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Client-Side Monitoring with Targeted Groups and Load Balancers

Updated: November 1, 2013

Applies To: System Center 2012 - Operations Manager, System Center 2012 R2 Operations Manager, System Center 2012 SP1 - Operations Manager

When load balancers are used during client-side monitoring, the load balancer is designed to get the true client IP addresses. In a simple case, when a client is connected directly to one web server, the web server knows the client IP address. However, when you have several servers and use a load balancer to distribute traffic from the clients among the servers, this can present two problems. First, the IP reported to the collector is the virtual IP that the load balancer uses, not the real end-user IP. When users hit the load balancer, it sends them to an appropriate web server. Due to the load balancer, the web server sees only the internal port IP (inside the network), not the real IP (outside the network). Additionally, if some servers are monitored and some are not, data can be lost because responses from the clients are often sent to servers in a least load or round robin fashion, which means that the response might go to a server that is not hosting a collector.

Here are some strategies for setting up client-side monitoring when you have multiple monitored servers and use load balancers.

Monitoring with a Load Balancer and Targeted Group

When you configure client-side monitoring, you have the option to set the target group, limiting the number of web servers used for monitoring. In this scenario, only monitored servers in the target group will inject the JavaScript used for monitoring and the servers outside the target group that are not monitored will not get instrumented when using load balancers with the web servers. This results in having incorrect data. The load balancer does not know which servers are inside or outside the targeted group and sends client requests to servers that are both inside (monitored) or outside (unmonitored) of the targeted group. The result is that requests that have been instrumented and try to return data to the collectors might send their results to servers that cannot handle the data.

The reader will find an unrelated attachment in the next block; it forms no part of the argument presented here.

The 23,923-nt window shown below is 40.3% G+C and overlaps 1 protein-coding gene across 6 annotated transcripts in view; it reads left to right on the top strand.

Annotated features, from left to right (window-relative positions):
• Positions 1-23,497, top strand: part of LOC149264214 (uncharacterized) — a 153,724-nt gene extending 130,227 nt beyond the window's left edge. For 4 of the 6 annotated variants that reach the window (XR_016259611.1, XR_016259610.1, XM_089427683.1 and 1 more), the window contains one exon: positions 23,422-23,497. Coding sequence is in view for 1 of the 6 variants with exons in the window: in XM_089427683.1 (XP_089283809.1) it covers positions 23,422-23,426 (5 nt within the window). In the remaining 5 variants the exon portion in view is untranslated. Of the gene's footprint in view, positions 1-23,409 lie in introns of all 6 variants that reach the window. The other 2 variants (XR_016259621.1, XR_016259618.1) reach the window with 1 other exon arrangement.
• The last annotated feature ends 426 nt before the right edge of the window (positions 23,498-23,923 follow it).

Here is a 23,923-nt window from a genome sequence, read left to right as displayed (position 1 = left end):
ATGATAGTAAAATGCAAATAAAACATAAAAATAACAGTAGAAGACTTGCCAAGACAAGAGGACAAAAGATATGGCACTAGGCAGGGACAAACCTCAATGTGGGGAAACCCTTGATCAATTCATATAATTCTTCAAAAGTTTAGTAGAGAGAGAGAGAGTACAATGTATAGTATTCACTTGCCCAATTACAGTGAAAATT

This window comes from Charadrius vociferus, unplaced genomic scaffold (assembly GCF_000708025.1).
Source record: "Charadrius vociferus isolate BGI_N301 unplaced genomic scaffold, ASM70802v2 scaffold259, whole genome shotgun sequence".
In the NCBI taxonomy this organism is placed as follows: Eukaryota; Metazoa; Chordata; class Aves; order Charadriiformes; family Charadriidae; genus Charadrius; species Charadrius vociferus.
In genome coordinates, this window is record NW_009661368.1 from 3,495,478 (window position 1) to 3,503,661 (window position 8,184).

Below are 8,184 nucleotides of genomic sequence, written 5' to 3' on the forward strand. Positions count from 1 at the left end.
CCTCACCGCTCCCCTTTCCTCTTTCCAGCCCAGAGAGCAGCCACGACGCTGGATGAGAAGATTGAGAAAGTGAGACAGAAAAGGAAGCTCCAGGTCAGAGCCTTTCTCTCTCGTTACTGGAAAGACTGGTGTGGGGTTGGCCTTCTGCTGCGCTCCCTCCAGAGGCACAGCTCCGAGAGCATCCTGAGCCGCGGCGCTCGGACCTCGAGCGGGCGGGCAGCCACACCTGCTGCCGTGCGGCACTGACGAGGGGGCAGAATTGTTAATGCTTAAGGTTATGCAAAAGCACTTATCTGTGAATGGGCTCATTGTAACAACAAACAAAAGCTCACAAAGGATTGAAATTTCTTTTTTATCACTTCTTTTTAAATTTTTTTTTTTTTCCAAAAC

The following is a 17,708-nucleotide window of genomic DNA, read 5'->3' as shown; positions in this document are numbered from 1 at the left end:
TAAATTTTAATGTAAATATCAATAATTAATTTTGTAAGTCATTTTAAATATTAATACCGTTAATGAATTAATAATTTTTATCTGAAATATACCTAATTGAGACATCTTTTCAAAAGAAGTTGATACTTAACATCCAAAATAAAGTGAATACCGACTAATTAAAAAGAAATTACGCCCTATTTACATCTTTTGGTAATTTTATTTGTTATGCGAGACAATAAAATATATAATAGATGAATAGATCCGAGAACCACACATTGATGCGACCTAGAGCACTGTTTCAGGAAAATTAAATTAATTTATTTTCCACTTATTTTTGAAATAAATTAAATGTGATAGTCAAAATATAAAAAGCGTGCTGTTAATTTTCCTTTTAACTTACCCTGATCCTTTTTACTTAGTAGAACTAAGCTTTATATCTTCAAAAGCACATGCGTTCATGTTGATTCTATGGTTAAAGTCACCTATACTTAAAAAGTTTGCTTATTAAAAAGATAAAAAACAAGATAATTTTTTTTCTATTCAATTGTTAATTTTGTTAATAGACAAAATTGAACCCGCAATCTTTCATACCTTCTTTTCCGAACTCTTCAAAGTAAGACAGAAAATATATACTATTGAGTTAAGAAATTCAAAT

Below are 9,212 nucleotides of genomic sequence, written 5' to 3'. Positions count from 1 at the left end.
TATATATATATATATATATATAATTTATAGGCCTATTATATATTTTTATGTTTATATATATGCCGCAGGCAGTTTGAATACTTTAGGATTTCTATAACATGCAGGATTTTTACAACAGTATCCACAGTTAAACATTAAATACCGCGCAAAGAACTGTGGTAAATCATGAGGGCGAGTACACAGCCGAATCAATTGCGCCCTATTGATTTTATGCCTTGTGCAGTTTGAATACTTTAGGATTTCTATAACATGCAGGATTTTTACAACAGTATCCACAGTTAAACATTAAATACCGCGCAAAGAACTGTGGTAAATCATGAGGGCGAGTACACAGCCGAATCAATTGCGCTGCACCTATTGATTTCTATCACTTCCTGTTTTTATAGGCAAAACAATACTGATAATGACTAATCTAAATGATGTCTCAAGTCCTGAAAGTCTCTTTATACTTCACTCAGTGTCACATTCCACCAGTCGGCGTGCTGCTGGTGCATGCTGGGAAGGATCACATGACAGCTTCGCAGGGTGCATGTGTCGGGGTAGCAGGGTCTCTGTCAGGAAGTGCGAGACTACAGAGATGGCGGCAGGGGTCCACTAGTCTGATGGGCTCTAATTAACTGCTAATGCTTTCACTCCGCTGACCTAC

• Solution 1 If you are authoring a new .NET Application Performance Monitoring template and including client-side monitoring for a targeted group, we recommend that you choose a group of servers that are all served by the same load balancer. Target monitoring to all servers in the load-balanced farm.

  • Solution 2 If you are already running client-side monitoring with a targeted group and a load balancer, you can resolve this issue by creating a rule on the load balancer that directs all of the monitoring traffic to the monitored servers. Monitoring traffic is the monitoring JavaScripts that send data to the collector endpoint. You can identify monitoring traffic because it contains /CSMCollector in the URL. Each load balancer has its own model for configuring rules. Refer to your load balancer’s documentation for details about how to create the rule.

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For additional resources, see Information and Support for System Center 2012.

Tip: Use this query to find online documentation in the TechNet Library for System Center 2012. For instructions and examples, see Search the System Center 2012 Documentation Library.
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